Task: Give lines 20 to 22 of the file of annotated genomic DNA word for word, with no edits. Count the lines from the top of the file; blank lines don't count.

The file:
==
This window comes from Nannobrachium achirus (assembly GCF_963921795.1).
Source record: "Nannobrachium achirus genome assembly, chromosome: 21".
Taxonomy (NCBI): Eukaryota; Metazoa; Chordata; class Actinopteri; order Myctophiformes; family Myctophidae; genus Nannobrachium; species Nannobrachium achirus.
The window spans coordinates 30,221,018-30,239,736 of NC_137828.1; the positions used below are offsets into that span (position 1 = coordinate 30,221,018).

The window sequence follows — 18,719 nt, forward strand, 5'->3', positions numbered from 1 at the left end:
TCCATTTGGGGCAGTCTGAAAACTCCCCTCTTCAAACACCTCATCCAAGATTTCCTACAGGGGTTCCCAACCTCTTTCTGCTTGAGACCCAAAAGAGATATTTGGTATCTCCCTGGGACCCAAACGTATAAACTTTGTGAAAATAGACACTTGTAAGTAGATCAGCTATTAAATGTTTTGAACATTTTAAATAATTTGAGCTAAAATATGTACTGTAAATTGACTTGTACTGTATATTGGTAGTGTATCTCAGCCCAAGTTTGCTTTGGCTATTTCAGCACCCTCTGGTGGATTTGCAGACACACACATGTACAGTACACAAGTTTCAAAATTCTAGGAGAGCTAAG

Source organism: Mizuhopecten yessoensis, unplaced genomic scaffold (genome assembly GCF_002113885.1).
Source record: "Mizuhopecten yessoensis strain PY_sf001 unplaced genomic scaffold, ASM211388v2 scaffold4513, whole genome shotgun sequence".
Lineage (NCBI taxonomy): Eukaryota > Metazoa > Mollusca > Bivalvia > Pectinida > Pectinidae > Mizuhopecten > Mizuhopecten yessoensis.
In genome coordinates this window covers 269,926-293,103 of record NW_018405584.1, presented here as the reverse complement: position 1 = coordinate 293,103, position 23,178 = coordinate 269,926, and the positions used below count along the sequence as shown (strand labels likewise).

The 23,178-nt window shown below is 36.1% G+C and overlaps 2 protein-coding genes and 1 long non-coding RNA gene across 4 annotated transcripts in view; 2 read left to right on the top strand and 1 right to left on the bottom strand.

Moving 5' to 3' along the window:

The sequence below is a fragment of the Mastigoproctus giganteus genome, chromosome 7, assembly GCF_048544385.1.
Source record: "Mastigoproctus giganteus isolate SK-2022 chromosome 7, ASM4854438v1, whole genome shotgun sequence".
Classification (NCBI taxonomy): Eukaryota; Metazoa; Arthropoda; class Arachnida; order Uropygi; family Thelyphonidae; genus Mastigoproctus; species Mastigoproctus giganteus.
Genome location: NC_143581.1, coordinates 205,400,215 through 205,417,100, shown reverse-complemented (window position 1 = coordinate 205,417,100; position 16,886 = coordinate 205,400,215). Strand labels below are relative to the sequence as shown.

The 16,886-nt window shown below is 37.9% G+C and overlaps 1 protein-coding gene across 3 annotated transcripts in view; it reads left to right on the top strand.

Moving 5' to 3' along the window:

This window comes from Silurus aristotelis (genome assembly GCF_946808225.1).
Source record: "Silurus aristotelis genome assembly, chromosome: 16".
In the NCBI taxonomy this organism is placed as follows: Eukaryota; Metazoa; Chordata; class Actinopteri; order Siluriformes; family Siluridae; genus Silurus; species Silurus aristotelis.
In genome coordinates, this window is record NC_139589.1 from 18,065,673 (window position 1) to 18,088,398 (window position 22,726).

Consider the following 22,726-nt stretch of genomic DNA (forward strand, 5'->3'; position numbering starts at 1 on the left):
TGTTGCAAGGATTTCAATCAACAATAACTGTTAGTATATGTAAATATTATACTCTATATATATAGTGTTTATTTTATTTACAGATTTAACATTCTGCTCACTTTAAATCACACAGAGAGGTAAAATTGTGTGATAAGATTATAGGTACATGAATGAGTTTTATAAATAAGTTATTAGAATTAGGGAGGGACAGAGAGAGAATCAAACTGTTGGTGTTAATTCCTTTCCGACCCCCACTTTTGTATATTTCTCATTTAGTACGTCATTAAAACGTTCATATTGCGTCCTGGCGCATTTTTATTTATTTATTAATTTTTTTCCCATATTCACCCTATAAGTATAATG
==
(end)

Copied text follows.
Source record: "Silurus aristotelis genome assembly, chromosome: 16".
In the NCBI taxonomy this organism is placed as follows: Eukaryota; Metazoa; Chordata; class Actinopteri; order Siluriformes; family Siluridae; genus Silurus; species Silurus aristotelis.
In genome coordinates, this window is record NC_139589.1 from 18,065,673 (window position 1) to 18,088,398 (window position 22,726).